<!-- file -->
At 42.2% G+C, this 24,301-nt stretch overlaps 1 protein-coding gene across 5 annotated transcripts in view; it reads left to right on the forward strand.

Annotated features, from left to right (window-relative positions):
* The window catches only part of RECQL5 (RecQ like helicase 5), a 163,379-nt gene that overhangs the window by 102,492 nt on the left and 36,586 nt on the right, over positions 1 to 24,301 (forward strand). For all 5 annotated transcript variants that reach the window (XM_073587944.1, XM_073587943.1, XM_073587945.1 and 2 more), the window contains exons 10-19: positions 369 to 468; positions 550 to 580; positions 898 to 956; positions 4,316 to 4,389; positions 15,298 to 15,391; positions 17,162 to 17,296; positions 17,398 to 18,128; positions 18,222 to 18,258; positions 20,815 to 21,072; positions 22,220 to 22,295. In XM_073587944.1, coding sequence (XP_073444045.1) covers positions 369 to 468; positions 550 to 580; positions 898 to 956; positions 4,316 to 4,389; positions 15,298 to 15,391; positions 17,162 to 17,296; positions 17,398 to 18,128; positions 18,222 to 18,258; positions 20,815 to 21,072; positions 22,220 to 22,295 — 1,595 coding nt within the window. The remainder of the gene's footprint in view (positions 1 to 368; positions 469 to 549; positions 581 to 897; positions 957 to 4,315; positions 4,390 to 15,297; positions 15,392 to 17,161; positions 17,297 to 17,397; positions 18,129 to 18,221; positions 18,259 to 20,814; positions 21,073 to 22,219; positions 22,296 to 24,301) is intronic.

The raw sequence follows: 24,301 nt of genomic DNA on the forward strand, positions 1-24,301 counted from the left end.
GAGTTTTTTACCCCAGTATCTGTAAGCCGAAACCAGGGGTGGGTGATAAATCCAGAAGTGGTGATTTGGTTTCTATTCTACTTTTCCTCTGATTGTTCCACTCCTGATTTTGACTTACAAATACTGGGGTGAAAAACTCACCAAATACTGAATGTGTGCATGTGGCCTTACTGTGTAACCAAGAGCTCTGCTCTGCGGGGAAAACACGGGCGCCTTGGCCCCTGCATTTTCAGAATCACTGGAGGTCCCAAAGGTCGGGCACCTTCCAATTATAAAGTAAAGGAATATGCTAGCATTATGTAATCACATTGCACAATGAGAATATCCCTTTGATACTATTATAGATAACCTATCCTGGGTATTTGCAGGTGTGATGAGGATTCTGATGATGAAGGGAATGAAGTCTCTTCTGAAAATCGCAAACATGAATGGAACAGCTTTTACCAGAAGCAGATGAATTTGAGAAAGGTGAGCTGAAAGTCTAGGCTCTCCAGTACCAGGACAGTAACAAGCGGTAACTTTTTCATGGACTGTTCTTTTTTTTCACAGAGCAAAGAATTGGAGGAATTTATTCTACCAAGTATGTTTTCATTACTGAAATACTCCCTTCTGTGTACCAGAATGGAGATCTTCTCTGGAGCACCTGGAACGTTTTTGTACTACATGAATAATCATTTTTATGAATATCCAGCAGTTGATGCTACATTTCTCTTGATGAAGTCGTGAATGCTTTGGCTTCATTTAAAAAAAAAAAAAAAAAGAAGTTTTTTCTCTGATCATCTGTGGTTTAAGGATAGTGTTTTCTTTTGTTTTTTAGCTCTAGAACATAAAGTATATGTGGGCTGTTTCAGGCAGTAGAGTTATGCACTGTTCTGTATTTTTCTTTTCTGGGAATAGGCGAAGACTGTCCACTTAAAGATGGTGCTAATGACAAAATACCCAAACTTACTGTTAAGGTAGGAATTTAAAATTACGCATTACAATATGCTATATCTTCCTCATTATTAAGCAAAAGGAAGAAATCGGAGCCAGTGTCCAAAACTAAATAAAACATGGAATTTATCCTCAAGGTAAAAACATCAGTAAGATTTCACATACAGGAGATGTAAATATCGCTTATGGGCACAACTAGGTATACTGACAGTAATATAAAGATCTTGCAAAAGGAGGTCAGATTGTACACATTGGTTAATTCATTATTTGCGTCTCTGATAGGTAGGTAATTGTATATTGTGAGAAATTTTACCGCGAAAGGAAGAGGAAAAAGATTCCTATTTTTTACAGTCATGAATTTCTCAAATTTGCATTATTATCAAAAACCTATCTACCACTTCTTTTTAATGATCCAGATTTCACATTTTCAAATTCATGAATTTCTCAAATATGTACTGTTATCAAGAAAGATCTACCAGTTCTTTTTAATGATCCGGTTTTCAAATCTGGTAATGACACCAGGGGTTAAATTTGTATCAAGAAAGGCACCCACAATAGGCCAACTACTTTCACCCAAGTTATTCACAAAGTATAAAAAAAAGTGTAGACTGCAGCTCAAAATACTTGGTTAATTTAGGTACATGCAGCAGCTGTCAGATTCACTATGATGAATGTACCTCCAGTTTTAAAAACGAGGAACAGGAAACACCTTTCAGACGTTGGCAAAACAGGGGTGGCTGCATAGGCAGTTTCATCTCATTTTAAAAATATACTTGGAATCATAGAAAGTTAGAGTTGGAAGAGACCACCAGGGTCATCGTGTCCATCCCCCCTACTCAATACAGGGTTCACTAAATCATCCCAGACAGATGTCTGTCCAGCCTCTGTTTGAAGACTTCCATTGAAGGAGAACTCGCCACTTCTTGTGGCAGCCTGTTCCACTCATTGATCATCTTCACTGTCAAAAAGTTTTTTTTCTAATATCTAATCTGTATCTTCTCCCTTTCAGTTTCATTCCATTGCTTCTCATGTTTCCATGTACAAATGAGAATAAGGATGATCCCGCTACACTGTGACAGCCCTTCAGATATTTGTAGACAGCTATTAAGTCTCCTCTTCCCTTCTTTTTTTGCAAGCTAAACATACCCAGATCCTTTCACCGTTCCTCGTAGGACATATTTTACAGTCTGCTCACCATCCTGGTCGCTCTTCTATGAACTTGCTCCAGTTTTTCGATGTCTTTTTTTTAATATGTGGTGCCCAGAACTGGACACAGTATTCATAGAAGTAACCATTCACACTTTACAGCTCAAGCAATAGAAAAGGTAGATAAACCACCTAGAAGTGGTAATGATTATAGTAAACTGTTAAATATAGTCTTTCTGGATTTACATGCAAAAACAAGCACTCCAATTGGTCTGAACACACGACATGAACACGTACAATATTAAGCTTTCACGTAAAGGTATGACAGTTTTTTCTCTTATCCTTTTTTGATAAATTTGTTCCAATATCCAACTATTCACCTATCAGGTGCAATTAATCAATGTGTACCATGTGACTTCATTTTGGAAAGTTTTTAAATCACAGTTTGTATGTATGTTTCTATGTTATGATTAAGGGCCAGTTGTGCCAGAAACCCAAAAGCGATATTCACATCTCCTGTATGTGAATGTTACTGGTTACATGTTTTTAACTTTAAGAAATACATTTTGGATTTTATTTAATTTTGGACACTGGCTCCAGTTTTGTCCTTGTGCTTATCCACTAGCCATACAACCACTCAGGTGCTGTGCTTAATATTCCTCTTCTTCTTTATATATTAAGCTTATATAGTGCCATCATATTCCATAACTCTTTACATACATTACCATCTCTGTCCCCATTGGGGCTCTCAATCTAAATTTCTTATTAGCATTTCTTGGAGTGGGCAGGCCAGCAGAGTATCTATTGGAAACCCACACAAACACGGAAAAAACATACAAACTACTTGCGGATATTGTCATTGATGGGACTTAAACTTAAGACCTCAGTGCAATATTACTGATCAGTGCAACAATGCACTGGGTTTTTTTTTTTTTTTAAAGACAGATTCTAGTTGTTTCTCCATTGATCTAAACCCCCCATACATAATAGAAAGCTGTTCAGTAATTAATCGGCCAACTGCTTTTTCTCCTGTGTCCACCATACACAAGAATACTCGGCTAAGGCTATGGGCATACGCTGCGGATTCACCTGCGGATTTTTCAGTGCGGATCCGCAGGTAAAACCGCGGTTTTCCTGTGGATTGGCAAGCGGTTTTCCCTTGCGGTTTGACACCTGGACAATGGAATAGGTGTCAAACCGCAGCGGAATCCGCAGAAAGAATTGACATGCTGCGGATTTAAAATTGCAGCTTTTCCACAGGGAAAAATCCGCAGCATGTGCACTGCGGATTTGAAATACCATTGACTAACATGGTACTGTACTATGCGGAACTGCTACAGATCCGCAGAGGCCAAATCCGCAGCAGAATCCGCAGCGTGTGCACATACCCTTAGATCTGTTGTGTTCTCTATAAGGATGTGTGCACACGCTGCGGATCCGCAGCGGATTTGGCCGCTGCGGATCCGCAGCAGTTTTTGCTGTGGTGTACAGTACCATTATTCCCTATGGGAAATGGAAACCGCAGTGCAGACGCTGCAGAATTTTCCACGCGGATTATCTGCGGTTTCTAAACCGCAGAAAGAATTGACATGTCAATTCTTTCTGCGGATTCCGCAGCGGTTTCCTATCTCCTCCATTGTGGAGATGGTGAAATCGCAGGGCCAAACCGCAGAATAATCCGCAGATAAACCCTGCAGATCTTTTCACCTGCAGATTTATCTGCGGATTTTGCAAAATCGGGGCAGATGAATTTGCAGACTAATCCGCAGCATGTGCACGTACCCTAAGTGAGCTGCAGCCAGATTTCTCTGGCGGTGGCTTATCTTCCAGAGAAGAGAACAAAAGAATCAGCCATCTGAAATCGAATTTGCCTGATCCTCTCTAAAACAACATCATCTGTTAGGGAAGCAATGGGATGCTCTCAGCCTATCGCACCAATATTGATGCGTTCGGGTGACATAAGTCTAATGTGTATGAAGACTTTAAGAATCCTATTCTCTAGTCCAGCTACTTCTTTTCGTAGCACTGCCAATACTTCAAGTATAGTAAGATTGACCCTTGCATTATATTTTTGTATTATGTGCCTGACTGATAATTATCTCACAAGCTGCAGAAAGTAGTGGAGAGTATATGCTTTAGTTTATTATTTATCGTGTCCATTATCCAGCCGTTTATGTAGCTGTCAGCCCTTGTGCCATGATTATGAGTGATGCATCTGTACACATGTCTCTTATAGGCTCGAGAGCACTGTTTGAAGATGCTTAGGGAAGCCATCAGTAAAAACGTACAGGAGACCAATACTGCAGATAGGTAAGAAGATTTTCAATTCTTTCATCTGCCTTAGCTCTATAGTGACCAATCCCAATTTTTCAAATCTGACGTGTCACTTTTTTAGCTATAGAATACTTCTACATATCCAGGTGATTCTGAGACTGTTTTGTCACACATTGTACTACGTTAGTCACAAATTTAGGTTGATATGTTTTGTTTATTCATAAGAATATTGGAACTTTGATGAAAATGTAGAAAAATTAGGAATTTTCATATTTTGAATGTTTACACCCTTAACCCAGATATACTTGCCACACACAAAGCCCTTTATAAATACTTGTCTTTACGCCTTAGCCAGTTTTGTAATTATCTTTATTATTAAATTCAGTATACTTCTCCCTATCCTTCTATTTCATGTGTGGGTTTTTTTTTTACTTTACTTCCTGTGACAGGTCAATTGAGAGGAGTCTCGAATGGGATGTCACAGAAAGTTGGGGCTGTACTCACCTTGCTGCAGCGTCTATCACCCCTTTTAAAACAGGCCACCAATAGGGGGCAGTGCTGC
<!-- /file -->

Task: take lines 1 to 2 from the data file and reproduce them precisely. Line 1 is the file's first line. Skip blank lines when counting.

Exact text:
At 42.2% G+C, this 24,301-nt stretch overlaps 1 protein-coding gene across 5 annotated transcripts in view; it reads left to right on the forward strand.

Annotated features, from left to right (window-relative positions):